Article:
I wanted to speak at his Memorial. Well, more specifically, I wanted to describe one particular aspect of my grandpa to everyone. I didn't know if I could do it without crying, but I think I realized that day that no one expected me to not cry. So, I walked up on stage and looked out into the incredibly packed church before me and told them exactly what I remembered and loved most about my grandpa.

Grandpa was the epitome of an unbreakable spirit! He's the guy who, no matter what he is going through, is always able to see the silver lining. When I was in high school, he sawed one of his fingers off doing some woodworking. When we arrived at the ER, he was cracking jokes with the ER nurses. We heard him laughing before we had to ask what room he was in when we went to visit. Hisimmediate concern was when he could ski again. I'll never forget walking into the ER that night to hear him cracking jokes as they stitched him up, joking about how they'd never take away his wood working hobby. 

A number of years later, he had some health issues which landed him in the hospital for a month or so leading up to my brother's wedding. He definitely had his moments, but truly nothing could break his spirit. At the my brother's wedding, he was dancing, laughing, and dressing up in the boas and hats from the photo booth.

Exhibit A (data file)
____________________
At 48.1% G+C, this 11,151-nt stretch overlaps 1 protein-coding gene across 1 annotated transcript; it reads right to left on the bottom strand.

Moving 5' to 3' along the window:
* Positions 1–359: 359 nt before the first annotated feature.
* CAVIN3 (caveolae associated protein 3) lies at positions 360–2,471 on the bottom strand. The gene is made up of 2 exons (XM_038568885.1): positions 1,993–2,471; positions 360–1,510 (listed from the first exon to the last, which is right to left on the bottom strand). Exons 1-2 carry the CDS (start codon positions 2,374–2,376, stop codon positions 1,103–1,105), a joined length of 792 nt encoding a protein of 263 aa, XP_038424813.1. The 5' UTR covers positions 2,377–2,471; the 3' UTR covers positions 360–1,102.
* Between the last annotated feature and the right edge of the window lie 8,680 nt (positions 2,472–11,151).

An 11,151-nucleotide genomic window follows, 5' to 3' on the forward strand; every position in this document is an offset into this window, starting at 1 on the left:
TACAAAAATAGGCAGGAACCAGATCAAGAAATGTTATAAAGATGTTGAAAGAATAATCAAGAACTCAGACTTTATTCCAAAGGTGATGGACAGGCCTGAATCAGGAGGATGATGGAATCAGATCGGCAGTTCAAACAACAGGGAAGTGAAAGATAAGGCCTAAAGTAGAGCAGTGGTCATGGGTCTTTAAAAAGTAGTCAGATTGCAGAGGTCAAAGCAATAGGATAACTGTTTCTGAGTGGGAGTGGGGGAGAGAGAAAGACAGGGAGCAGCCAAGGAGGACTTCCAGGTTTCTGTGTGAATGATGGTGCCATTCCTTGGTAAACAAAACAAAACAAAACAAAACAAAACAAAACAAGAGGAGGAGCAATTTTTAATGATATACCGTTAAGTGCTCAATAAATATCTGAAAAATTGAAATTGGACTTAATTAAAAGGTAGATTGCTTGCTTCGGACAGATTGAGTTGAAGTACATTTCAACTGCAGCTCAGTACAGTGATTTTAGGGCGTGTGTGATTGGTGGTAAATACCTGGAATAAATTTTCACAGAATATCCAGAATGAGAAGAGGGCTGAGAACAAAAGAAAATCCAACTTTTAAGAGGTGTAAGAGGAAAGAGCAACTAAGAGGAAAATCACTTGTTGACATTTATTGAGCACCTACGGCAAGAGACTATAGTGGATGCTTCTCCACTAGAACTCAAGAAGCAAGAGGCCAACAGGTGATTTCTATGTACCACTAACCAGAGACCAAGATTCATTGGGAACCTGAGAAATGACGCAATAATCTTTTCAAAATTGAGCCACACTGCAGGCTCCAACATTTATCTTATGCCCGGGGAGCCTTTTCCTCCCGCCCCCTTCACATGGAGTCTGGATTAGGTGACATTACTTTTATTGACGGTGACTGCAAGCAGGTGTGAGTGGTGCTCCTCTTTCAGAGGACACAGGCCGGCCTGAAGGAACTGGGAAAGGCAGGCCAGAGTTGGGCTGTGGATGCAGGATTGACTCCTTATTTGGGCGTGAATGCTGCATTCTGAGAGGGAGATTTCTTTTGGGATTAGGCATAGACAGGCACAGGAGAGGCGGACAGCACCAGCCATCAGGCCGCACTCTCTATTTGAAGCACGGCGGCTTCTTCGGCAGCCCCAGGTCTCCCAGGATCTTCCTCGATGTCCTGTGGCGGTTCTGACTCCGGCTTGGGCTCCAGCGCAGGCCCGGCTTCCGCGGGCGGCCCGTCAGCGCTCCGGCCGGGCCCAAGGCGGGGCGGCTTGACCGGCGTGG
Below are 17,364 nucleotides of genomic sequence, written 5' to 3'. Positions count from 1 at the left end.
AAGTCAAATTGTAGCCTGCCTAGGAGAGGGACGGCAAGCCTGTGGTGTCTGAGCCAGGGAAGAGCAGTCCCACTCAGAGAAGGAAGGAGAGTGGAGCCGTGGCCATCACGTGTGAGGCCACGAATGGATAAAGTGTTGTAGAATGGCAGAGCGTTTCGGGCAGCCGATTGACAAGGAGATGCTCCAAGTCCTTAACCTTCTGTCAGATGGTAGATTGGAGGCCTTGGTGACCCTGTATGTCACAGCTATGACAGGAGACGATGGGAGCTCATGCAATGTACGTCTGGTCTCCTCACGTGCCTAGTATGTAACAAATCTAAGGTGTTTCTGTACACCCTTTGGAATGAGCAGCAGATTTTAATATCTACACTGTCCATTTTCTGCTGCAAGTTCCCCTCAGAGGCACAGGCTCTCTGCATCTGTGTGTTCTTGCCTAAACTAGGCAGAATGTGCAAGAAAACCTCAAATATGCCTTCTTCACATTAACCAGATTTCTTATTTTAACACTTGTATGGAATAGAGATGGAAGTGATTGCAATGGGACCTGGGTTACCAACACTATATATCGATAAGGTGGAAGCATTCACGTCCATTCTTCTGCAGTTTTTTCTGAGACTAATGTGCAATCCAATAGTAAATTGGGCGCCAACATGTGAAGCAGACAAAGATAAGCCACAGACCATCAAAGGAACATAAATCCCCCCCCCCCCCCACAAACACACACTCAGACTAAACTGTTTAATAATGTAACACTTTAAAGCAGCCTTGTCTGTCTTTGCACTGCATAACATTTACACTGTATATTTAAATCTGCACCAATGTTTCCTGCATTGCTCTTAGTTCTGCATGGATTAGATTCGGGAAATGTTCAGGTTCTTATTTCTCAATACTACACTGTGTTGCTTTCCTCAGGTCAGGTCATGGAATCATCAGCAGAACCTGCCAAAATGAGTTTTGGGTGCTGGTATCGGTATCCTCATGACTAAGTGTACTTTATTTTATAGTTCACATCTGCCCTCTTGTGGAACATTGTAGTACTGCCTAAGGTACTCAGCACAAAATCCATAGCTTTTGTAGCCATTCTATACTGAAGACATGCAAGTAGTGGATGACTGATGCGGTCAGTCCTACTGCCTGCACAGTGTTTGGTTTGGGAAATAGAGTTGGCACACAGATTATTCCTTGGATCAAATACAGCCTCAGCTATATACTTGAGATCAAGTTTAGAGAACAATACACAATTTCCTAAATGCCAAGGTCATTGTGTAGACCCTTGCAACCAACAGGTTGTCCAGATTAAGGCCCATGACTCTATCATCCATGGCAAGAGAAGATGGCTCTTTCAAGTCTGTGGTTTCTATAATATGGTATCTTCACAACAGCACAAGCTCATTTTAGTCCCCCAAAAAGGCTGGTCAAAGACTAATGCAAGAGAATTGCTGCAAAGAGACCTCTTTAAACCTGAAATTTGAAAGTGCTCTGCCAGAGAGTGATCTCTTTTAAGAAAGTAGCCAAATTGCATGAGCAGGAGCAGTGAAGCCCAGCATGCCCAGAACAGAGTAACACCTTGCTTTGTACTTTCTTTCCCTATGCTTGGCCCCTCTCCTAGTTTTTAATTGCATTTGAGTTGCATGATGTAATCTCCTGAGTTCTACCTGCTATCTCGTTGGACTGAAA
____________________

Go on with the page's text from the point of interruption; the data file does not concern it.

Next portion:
No matter what, grandpa chose to be happy. He chose to enjoy life, to live life to it's absolute fullest. He chose cheerful. He chose happiness. He chose to just START something he wanted to try, despite of whatever fear or discomfort her may have felt. And that willingness to just start, just do, just be himself in any and every situation...that's something that few people ever have in their lives.

Life doesn't always give you exactly what you want. Life doesn't always give you perfect. But, you can make perfect out of whatever life gives you. And he taught me that.

I love you Grandpa! And I'm going to miss you so much. This picture is in my living room, and every time I look at it it makes me smile. You were one of the most amazing, intelligent, kind, and unwavering, positive spirits I will ever have the chance to know. 

As one of my grandma's friends from church said - God must have needed someone to tend his garden, and he only takes the best.

Truer words have never been spoken.